Senator PATRICK: No, just a prohibition in contracts or agreements that basically state that you can't go and make representations to your local member or a federal politician in relation to lack of resources or concerns you have about what's happening inside your organisation.

Mr Robertson : There are whistleblower provisions. In fact, I think there are whistleblower provisions that they've spoken about in the annual report.

Senator CAMERON: Nick Xenophon only put it in for unions—no-one else.

Senator PATRICK: The rest is coming!

Mr Robertson : The other thing to bear in mind, of course, is that these are essentially public servants, and the last time I was a public servant it wasn't looked upon very favourably if I went off and spoke to politicians. There are set mechanisms by which those things are to occur, and they're set up within TAFE SA appropriately.

Senator PATERSON: Well I guess I'm interested in a written prohibition on talking to a member of parliament, because it has some privilege and implications.

Mr Robertson : I don't know what the nature of that prohibition is, if indeed it is there. Clearly, though, TAFEs are always out and about in the community. They go to events where there are politicians, and of course they're talking with politicians freely, and nobody's denying them that opportunity.

Senator PATERSON: Thank you for that. As a broader question, do you consider that TAFE SA is sufficiently funded to deliver the course loads that it is undertaking?

Mr Robertson : There is enough evidence that the amount of money has decreased substantially, and there is an expectation that they maintain current effort. If you look through all reports, including reports from the Mitchell Institute, the amount of funding, by both federal and state governments, into vocational education and training has been declining consistently over the last four or five years.

Senator PATRICK: The Australian Education Union argues that a significant reinvestment is required and, as a priority, governments must guarantee 90 per cent of TAFE funding. Do you have a view on that?

Mr Robertson : I think it's actually 70 per cent, but—

Senator PATRICK: Sorry, 70.

Mr Robertson : Yes, 70 per cent is the policy. We would like to argue that TAFEs would earn the right to that level of money. They don't need to be assigned it, because by the time you look at the breadth of programs they offer, particularly for all ranges of students, and you allocate on a fair basis, 70 per cent would be a reasonable cut and TAFEs are prepared to take that onboard and would be prepared to deliver.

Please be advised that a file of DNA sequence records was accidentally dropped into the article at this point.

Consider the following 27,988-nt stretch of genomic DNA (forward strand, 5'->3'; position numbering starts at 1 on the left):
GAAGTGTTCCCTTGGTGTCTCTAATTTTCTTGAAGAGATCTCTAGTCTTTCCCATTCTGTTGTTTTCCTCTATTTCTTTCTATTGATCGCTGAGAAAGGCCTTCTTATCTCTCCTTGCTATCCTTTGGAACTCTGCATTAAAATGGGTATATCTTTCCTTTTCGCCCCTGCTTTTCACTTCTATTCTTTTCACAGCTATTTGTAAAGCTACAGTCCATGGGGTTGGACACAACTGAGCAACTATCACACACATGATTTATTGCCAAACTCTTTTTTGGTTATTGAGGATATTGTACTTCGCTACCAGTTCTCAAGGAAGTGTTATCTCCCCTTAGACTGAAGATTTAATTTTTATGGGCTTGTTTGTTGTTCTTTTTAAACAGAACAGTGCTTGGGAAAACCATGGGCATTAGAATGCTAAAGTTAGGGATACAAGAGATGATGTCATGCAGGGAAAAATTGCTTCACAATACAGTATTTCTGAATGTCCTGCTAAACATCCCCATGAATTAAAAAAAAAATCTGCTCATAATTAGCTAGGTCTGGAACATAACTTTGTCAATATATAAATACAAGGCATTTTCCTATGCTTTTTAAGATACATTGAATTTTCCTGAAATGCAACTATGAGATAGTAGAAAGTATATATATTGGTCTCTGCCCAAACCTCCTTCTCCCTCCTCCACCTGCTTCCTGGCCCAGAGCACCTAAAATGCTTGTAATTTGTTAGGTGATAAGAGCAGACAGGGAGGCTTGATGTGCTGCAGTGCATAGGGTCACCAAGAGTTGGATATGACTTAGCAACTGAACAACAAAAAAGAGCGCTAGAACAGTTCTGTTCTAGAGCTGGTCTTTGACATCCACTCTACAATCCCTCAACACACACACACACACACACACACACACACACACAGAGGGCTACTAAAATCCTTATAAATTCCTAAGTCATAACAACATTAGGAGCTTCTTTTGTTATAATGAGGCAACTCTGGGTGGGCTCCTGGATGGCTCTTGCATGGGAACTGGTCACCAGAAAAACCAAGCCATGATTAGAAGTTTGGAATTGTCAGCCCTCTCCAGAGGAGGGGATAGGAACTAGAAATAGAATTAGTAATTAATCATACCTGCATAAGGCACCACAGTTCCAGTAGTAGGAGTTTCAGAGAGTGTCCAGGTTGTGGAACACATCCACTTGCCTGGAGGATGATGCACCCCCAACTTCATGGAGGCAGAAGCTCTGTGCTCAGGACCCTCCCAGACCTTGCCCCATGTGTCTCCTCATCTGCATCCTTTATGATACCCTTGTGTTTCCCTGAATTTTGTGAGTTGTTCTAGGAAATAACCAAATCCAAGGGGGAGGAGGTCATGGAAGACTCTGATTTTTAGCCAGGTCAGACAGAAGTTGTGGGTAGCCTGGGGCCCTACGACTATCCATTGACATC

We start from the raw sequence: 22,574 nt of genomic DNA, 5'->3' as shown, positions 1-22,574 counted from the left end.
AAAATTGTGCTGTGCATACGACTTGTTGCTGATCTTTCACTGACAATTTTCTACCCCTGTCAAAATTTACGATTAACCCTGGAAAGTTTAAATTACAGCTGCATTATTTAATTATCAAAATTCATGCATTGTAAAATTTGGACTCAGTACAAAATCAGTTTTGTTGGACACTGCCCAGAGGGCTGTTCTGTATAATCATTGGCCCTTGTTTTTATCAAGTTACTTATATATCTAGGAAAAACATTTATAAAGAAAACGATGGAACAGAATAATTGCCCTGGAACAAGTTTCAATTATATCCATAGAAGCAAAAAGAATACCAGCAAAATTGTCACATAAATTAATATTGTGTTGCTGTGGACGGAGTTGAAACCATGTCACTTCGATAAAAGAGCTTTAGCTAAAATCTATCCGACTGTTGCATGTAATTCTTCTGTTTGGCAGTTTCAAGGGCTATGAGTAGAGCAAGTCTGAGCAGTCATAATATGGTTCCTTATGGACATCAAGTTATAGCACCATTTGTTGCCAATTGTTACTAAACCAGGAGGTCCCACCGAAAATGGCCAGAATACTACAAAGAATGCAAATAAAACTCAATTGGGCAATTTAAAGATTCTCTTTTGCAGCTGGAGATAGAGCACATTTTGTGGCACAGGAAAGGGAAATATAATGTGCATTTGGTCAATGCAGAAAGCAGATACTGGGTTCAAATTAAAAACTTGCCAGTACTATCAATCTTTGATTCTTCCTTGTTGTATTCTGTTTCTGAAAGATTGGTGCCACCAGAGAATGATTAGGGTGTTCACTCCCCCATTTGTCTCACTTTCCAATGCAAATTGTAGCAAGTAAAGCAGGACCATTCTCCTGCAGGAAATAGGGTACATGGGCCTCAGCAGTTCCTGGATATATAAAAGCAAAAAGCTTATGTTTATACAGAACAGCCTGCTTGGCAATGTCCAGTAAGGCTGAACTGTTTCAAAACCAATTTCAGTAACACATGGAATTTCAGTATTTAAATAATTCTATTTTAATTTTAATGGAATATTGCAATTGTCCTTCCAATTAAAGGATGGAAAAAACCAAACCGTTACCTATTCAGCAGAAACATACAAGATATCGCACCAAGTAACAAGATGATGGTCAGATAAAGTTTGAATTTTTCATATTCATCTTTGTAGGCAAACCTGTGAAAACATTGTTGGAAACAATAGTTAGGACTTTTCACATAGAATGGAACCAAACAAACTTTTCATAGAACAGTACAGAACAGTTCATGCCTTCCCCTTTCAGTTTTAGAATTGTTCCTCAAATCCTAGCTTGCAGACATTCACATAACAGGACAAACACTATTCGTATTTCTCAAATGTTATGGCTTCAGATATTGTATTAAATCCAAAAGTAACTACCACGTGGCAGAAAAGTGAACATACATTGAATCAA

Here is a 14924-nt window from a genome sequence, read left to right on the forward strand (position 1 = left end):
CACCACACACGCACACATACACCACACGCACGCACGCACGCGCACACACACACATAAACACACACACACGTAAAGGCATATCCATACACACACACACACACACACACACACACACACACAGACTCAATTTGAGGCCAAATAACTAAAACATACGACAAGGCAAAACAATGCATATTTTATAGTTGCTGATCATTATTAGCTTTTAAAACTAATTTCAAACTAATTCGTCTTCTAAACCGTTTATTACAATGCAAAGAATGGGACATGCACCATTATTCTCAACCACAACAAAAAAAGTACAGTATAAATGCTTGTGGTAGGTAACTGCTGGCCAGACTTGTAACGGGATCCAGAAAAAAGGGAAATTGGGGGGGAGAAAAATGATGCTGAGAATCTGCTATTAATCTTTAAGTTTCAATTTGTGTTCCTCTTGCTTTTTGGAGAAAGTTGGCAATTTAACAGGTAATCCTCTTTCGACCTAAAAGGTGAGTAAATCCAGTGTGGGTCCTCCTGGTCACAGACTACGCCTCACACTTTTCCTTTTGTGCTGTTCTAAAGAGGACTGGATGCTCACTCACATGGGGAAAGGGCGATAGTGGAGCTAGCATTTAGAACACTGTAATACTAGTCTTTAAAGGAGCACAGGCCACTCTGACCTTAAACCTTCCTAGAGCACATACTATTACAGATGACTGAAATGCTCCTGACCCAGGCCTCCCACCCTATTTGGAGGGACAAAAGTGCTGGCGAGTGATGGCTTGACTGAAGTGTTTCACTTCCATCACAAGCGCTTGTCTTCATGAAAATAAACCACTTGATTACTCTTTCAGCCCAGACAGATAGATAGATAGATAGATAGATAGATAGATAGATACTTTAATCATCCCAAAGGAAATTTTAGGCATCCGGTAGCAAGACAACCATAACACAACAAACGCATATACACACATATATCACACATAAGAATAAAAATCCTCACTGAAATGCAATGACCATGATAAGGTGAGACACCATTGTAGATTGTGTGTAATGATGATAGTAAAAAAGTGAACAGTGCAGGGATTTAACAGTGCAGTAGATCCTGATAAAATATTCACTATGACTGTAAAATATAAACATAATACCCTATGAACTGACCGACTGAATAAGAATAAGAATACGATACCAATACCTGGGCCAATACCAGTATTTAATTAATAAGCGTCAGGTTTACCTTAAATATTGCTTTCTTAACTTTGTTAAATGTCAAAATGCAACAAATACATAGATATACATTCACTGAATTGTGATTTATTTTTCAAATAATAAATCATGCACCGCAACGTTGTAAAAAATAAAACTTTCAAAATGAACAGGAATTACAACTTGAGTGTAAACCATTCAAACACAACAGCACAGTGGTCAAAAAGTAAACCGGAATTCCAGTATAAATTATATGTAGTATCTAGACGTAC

Senator PATRICK: Just in relation to national standards, there are a range of different courses. Courses of a similar type may be run in Western Australia, New South Wales and South Australia, yet, it seems, on the evidence, that the assessment criteria is determined at a local level rather than at a national level. In some sense, it would worry me if that were the case, because of the different levels that would be possible across states but also because of a doubling up of resources. Do you have any comment on that?

Mr Robertson : I have a very strong view on that, and if I can have two minutes I'll give you a very quick analysis of it. Within the national training system there are 20,000 units of competency. Within national policy you can contextualise each delivery according to the needs of the industry, the learner or the location. Even if you think there are three variable points on those—three by three by three—that's 27 different ways that each individual unit can be delivered. All of a sudden, if you look at 20,000 by 27, you've got 540,000 different ways that a unit of competency can be looked at. Then you say, through training packages, that you have to contextualise the assessment, and if you think that assessment can be done in the workplace, an institution, online or a variety of other things. Let's say, there are five different ways assessment can be done—all of a sudden, you're up to about 2.7 million different points of variability against one unit of competency. Then you go back to a standards based approach and, let's say, there's a standard that says, 'Cut hair appropriately.' I am sure your view about cutting hair appropriately is quite different from somebody else's view of doing—

CHAIR: I have very strong views!

Mr Robertson : Yes, I'm sure you have very strong views on it! Essentially, what I'm saying is there is far too much variability in the system. And that is the challenge. It's very different when we're talking about, what I'd call, the regulated trades, because most states and territories have very strong rules around that, particularly where there's a safety concern for the community and industry. I think that’s the fundamental issue: we've got too much variability and it's too hard to regulate.

CHAIR: Thank you very much, Mr Robertson, for your presentation to the committee and for your submission.